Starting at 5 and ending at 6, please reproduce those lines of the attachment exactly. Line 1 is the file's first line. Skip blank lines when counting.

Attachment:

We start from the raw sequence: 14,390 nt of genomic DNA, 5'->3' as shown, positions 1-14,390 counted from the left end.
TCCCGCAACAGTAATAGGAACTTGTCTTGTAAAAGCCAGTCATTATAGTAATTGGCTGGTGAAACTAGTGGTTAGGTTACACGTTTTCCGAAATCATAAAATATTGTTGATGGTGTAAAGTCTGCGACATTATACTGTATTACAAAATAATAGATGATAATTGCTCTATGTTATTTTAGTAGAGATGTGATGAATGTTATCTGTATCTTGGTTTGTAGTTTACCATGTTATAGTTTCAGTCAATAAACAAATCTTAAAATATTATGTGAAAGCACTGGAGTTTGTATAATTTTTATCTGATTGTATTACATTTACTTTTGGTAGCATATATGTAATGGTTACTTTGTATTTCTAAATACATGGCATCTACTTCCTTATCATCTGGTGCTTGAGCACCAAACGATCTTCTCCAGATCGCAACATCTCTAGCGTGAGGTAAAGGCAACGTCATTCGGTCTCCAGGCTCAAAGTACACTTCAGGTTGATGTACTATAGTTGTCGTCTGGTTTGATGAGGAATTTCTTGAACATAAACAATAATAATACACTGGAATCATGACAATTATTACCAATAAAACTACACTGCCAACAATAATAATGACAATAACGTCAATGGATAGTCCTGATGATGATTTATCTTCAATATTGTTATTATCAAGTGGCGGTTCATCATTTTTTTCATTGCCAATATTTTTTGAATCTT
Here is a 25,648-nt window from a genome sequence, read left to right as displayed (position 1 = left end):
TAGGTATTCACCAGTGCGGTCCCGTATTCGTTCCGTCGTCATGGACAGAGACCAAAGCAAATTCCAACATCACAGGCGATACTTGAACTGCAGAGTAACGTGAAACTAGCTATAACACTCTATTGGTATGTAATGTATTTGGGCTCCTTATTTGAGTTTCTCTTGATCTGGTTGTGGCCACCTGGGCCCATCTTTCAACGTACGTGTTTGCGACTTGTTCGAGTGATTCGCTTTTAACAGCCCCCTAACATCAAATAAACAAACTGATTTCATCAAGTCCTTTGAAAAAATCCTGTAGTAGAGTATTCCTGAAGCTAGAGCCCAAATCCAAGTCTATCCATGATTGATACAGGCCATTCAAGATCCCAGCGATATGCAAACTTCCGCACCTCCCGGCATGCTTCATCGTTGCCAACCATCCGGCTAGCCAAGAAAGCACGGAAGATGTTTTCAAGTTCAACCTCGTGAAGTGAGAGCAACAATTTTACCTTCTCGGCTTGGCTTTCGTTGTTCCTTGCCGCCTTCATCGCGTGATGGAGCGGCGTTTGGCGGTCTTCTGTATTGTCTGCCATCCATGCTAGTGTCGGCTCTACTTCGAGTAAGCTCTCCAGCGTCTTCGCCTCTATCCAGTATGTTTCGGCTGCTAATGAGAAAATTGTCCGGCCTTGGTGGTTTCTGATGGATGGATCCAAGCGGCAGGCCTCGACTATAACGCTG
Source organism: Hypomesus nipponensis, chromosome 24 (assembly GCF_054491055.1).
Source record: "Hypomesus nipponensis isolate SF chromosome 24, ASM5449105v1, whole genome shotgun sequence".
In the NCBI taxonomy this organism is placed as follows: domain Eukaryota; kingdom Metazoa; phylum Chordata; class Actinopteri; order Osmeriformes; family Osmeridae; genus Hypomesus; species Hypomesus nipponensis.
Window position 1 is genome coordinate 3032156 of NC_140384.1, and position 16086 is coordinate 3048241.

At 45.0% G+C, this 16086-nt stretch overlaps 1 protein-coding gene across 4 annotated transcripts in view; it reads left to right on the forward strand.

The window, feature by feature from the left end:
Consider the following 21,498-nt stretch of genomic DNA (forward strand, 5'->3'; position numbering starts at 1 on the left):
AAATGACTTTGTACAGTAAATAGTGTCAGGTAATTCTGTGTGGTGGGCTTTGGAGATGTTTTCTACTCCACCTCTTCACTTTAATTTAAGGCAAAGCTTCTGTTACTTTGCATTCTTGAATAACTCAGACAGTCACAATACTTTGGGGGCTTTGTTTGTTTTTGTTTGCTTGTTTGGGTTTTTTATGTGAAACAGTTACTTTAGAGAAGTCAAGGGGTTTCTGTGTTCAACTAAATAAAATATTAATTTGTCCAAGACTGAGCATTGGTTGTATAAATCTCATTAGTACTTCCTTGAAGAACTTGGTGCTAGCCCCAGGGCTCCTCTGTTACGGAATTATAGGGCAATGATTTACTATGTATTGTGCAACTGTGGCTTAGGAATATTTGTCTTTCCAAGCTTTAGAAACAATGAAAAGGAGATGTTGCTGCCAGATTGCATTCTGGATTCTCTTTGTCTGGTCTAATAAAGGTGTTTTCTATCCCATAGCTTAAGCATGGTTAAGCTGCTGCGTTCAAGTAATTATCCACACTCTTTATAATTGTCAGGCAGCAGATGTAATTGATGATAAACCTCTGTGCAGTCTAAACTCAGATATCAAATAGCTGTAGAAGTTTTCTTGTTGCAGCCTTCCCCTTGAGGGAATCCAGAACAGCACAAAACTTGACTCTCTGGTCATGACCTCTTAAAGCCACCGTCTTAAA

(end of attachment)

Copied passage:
Source organism: Hypomesus nipponensis, chromosome 24 (assembly GCF_054491055.1).
Source record: "Hypomesus nipponensis isolate SF chromosome 24, ASM5449105v1, whole genome shotgun sequence".